Using a core sample from the Santa Barbara Basin, UCSB researchers decipher the history of paleoclimate change with surprising results.

Contact: Julie Cohen
julie.cohen@ucsb.edu
805-893-7220
University of California - Santa Barbara

Public Release: 2-Dec-2015
PLOS ONE
Vessel speed biggest factor in noise affecting killer whales
The speed of vessels operating near endangered killer whales in Washington is the most influential factor -- more so than vessel size -- in how much noise from the boats reaches the whales, according to a new study published Dec. 2 in the online journal PLOS ONE.
NOAA, University of Washington

Contact: Michelle Ma
mcma@uw.edu
206-543-2580
University of Washington

Public Release: 2-Dec-2015
Science
Now is the time to uncover the secrets of the Earth's microbiomes
A group of scientists from 50 institutions recently called for an ambitious research effort -- the Unified Microbiome Initiative -- to understand and harness microbiomes, or communities of microorganisms. Now, in a far-ranging roundtable discussion, three of the paper's co-authors explain why this is the time to launch a major national effort to study the planet's least understood ecosystems.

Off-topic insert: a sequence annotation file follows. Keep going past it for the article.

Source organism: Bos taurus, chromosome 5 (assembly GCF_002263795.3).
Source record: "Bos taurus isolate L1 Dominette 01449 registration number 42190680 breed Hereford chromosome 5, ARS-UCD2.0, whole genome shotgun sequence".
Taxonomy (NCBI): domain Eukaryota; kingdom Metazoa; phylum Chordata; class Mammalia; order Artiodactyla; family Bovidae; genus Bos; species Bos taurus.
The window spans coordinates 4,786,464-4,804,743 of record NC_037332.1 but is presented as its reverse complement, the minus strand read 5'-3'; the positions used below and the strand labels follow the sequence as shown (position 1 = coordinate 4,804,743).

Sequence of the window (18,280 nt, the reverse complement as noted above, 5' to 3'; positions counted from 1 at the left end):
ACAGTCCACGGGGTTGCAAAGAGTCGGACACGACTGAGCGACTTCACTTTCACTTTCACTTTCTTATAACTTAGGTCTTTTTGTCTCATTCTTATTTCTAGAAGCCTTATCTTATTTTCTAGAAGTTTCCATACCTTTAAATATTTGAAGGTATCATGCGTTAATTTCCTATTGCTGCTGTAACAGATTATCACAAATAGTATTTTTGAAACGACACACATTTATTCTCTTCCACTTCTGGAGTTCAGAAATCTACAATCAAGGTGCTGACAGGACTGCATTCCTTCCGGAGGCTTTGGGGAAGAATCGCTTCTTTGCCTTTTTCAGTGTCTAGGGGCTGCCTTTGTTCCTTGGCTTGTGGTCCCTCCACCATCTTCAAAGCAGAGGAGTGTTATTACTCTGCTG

Contact: Jim Cohen
cohen@kavlifoundation.org
805-278-7495
The Kavli Foundation

Public Release: 2-Dec-2015
Scientific Reports
Even thermally tolerant corals are in hot water when it comes to bleaching
Scientists have discovered that corals adapted to naturally high temperatures, such as those off the north west coast of Australia, are nonetheless highly susceptible to heat stress and bleaching.
Australian Research Council, Western Australian Marine Science Institution

Contact: Eleanor Gregory
eleanor.gregory@jcu.edu.au
61-042-878-5895
ARC Centre of Excellence in Coral Reef Studies

Public Release: 1-Dec-2015
Royal Society Open Science
Researchers describe new North Pacific fossil whale